Supporters of Hezbollah leader Sayyed Hassan Nasrallah wave flags and a picture depicting Nasrallah, Syria's late President Hafez al-Assad, and Syrian President Bashar al-Assad, 2012. (Ali Hashisho / Courtesy Reuters)

Hassan Nasrallah, the leader of Hezbollah, appeared to cross a Rubicon last week. In a defiant speech on May 25, he emphasized the Lebanese Shia militant group’s unbridled support for the Assad regime in Syria. In doing so, he lifted the veil of secrecy that had surrounded Hezbollah’s deepening involvement in Syria. Of course, Hezbollah’s backing of Syria had never been in question. Yet the organization had worked assiduously to cover its tracks, even as the number of funerals for those “martyred” in Syria mounted.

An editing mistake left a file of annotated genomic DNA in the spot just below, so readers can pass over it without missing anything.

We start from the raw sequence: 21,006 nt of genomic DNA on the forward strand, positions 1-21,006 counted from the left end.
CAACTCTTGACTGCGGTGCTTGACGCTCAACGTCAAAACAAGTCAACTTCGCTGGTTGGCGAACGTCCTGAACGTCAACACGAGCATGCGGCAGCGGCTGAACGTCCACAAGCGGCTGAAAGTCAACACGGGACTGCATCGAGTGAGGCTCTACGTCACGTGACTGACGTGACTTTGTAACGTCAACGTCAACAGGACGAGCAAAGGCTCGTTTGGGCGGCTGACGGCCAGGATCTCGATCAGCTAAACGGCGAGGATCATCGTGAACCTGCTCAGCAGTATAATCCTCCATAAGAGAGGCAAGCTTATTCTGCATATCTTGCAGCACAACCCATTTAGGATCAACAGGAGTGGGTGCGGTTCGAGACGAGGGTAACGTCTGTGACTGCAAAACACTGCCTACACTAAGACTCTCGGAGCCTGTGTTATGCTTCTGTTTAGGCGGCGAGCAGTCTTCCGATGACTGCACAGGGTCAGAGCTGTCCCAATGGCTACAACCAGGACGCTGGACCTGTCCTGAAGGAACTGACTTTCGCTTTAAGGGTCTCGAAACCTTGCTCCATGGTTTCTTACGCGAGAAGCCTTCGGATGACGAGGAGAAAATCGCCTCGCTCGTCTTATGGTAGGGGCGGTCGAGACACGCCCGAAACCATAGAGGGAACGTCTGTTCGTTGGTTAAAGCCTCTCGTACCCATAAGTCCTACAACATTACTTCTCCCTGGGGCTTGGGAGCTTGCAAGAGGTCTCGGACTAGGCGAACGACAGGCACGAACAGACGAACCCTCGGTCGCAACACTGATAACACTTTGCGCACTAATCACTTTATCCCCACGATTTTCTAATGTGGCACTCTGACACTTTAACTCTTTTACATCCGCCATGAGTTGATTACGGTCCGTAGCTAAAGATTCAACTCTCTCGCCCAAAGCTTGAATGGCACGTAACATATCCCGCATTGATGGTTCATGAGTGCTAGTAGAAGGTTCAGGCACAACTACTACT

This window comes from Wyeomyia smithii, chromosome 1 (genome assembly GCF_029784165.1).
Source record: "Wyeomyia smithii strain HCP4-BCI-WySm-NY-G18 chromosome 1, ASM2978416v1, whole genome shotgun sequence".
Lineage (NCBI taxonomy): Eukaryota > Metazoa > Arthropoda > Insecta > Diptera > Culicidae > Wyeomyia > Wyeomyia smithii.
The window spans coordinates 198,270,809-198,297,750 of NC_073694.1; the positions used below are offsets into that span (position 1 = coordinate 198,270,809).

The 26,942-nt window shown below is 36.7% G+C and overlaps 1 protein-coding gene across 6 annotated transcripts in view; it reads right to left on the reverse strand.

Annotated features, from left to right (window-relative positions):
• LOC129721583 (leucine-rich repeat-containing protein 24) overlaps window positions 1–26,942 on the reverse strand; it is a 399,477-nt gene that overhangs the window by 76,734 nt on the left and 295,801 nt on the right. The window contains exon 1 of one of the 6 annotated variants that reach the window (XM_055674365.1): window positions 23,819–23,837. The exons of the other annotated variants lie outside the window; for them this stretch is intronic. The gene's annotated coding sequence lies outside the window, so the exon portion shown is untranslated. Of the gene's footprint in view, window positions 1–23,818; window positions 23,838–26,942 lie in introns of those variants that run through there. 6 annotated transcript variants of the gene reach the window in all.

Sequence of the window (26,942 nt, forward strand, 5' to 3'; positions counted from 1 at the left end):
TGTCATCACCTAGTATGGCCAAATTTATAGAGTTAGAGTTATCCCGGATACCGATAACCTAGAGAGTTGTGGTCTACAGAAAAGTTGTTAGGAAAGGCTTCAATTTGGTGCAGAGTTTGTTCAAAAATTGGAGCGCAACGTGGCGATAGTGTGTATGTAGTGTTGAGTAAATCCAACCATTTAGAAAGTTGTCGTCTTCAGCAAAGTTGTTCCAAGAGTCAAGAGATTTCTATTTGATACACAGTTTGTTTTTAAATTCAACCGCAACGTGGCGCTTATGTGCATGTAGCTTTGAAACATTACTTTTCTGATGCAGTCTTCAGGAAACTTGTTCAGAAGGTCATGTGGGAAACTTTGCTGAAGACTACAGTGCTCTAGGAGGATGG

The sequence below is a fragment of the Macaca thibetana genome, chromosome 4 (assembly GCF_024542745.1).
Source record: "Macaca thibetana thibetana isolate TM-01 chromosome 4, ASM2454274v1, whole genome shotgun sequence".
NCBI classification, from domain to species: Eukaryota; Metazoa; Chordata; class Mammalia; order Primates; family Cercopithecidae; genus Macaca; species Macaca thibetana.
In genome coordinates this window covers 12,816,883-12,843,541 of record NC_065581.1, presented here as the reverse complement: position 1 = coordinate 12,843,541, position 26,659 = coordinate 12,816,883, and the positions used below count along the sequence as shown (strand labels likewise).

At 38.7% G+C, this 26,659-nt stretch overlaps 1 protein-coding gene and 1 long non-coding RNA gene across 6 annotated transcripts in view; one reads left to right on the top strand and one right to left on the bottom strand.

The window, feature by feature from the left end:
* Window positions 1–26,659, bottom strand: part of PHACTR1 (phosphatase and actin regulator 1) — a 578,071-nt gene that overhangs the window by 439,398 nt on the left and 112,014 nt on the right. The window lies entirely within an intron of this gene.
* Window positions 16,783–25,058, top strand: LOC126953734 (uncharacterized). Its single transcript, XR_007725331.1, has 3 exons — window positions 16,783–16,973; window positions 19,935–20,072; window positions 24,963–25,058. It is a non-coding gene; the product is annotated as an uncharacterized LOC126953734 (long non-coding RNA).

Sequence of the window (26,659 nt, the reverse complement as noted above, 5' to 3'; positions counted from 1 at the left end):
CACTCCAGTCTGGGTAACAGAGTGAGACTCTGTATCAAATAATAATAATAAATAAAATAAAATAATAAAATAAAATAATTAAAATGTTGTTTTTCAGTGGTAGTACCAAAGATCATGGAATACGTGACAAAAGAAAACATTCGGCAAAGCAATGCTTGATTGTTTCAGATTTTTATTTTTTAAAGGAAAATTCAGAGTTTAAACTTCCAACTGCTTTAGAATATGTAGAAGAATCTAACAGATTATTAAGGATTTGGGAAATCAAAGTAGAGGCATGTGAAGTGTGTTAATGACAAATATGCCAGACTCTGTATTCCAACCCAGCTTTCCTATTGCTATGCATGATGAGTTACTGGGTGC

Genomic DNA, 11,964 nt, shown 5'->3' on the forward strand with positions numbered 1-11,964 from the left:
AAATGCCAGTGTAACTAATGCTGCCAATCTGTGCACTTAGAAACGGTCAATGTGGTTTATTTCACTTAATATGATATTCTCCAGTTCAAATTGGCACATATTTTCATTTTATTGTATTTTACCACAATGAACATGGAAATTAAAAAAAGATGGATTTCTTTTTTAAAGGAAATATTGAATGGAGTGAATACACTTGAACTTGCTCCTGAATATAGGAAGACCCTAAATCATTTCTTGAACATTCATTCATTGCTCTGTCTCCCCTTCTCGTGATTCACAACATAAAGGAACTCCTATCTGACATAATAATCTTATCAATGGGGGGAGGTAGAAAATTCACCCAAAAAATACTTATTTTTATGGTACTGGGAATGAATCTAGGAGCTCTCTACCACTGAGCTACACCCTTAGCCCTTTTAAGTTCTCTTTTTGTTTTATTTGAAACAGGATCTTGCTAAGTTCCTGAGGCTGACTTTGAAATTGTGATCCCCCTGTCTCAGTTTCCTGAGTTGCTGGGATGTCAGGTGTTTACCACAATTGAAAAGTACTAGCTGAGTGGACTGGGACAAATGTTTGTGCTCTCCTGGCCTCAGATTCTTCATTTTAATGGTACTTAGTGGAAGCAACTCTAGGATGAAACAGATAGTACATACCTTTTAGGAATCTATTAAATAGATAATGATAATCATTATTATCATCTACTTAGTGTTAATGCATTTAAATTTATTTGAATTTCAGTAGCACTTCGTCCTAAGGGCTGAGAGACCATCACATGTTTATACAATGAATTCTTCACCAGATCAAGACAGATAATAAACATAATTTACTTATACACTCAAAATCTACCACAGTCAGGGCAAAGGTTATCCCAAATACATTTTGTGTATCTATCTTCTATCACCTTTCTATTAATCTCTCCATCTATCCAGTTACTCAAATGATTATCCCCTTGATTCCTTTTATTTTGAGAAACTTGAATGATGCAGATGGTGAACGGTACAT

Beyond publicly confirming what everyone already assumed, the speech, which was staunchly sectarian,

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